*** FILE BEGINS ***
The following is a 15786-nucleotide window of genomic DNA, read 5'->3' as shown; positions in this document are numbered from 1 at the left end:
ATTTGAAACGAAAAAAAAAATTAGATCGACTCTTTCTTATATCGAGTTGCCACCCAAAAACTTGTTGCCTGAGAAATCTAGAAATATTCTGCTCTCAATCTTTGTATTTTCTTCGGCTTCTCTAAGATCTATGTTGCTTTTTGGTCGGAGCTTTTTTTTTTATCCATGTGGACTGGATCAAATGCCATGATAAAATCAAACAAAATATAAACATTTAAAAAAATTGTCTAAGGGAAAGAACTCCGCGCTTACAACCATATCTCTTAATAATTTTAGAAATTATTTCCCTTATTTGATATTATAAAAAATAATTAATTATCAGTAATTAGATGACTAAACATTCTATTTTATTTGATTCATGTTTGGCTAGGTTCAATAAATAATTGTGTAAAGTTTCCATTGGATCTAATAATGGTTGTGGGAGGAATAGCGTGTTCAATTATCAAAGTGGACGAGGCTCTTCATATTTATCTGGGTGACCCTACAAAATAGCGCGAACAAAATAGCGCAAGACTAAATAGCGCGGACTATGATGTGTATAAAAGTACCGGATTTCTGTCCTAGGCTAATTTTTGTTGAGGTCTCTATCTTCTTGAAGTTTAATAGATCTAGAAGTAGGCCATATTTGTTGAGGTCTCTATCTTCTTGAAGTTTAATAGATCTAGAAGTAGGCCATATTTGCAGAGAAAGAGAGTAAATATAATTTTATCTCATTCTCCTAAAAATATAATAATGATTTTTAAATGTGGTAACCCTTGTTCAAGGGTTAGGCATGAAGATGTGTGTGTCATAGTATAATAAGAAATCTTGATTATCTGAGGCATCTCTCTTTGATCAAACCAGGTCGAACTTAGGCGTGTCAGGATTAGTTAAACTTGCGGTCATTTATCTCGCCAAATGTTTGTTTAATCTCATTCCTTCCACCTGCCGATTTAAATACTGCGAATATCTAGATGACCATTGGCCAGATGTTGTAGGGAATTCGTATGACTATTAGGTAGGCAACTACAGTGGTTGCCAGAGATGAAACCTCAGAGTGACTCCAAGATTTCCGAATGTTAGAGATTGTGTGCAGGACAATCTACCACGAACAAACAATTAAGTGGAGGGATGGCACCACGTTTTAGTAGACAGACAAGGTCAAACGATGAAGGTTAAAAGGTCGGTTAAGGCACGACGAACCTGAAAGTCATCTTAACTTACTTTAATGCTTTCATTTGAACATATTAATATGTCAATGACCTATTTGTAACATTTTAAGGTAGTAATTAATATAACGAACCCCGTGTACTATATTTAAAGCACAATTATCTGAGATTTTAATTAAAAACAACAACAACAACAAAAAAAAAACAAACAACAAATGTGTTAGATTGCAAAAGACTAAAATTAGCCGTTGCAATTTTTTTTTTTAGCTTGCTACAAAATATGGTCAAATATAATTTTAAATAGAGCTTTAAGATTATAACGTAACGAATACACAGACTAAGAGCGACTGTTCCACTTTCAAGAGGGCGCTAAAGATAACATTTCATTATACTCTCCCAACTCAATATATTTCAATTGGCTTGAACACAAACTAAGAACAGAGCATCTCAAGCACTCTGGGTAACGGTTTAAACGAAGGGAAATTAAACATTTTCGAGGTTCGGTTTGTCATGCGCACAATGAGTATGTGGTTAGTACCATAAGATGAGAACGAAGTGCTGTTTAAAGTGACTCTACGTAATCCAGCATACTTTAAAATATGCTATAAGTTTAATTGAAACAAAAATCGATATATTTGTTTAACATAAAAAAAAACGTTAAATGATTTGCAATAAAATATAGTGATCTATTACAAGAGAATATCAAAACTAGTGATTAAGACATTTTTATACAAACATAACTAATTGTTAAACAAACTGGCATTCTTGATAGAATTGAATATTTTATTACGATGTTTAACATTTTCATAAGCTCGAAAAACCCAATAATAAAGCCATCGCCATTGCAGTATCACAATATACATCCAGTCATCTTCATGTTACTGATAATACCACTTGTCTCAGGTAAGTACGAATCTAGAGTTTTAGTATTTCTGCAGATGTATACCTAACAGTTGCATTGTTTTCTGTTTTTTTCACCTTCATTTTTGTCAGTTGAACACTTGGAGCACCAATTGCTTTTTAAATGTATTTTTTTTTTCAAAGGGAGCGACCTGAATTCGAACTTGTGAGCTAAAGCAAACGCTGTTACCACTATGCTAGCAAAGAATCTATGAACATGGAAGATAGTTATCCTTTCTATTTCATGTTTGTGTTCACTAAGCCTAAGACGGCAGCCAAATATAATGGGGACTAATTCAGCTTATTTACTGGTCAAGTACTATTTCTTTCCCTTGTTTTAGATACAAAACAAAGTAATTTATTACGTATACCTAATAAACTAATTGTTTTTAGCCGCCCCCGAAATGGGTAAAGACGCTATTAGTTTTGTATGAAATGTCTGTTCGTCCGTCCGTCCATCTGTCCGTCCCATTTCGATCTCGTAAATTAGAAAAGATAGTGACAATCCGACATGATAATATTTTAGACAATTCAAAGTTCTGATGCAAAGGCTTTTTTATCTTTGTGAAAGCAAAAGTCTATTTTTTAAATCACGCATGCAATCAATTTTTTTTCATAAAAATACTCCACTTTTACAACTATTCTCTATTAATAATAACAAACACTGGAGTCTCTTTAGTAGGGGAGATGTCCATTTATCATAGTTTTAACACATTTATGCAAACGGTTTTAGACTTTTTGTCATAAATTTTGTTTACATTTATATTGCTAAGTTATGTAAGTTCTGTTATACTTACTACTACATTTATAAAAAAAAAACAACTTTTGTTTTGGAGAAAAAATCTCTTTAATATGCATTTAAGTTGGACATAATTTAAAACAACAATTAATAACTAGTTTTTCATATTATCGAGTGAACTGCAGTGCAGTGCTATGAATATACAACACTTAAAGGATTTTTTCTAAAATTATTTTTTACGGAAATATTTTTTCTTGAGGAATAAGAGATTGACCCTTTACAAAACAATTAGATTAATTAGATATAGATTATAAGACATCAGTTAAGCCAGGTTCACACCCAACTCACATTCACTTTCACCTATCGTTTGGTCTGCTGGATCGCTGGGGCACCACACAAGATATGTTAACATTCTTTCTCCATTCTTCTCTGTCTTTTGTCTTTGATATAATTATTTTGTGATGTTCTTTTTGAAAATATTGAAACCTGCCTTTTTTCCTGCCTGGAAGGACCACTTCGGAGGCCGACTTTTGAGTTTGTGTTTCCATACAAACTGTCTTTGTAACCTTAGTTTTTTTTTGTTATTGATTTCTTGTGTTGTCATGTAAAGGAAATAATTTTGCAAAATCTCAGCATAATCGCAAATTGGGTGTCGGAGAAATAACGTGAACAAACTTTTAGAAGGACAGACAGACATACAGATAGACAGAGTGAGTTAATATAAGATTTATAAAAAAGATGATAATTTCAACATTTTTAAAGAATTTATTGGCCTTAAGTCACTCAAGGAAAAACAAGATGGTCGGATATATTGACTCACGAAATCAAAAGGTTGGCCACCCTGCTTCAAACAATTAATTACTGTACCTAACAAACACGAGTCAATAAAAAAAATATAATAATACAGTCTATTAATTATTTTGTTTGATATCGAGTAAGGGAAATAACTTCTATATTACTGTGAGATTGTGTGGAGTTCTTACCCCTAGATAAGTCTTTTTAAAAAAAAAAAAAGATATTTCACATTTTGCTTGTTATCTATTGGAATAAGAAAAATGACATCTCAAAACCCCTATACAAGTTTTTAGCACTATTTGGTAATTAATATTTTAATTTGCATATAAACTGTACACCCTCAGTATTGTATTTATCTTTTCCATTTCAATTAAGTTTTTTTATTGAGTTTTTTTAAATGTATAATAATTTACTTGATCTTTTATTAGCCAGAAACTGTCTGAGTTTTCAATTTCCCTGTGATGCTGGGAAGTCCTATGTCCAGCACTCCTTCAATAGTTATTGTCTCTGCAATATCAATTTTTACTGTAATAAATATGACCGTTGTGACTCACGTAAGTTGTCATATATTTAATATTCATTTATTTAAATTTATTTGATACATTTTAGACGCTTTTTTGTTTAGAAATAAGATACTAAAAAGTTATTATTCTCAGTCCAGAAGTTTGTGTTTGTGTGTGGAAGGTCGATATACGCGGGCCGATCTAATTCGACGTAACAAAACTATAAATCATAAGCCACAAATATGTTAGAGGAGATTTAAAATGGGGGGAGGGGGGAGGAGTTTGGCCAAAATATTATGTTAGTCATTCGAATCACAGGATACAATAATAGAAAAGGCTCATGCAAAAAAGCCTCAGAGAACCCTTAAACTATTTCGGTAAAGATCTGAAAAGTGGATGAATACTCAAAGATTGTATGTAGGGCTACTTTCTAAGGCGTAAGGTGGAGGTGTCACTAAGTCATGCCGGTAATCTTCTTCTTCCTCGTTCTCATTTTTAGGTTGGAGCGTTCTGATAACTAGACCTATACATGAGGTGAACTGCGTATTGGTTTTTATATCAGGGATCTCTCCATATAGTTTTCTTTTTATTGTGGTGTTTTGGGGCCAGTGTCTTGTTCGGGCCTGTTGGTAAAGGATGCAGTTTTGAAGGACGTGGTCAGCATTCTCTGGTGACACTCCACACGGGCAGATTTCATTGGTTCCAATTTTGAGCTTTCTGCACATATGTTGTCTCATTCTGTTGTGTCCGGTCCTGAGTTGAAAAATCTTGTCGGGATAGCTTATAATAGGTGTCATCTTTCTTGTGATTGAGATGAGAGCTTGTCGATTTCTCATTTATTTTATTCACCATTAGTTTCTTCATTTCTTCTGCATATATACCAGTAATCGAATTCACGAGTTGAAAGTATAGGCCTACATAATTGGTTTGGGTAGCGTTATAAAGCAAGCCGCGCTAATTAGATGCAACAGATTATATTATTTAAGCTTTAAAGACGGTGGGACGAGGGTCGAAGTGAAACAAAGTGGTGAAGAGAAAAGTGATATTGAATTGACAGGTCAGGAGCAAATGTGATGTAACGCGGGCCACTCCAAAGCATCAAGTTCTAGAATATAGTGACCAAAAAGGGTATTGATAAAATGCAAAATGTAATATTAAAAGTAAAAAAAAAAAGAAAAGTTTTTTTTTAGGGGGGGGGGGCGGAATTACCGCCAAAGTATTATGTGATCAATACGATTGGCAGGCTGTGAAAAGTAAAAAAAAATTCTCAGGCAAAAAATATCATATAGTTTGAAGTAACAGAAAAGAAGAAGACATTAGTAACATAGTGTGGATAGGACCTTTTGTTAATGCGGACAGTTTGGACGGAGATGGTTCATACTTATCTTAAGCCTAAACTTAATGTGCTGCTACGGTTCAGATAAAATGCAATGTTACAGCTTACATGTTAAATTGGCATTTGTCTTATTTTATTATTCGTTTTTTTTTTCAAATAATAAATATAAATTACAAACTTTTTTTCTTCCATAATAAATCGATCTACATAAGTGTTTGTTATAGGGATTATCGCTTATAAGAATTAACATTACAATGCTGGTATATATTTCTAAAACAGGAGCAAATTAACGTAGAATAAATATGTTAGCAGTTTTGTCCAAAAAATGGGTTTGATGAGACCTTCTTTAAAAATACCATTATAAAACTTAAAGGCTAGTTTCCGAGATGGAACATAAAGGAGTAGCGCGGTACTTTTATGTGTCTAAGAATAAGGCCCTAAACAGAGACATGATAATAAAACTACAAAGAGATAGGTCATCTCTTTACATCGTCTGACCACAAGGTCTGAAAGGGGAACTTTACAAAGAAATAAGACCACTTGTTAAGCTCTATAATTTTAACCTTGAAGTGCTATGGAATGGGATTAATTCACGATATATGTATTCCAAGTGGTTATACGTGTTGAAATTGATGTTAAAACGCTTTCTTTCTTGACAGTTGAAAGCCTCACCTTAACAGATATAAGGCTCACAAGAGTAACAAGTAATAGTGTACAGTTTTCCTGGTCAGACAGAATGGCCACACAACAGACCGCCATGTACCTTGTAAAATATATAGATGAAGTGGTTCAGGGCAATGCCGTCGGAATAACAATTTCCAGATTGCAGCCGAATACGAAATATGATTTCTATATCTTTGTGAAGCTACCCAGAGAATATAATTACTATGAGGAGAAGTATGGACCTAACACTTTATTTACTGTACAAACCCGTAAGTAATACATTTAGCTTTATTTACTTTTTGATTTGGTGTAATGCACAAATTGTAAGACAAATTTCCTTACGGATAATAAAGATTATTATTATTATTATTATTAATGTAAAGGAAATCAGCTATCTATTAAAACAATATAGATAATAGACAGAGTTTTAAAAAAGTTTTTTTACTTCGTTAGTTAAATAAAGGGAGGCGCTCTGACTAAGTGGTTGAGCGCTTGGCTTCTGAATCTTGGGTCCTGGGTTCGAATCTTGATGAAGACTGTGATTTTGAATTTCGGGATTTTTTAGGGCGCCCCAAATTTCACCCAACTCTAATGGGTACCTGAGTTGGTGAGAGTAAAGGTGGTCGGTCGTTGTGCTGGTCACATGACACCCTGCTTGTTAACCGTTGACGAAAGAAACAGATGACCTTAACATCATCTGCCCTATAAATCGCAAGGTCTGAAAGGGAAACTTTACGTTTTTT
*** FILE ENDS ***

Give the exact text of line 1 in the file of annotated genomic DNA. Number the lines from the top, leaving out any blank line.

The following is a 15786-nucleotide window of genomic DNA, read 5'->3' as shown; positions in this document are numbered from 1 at the left end: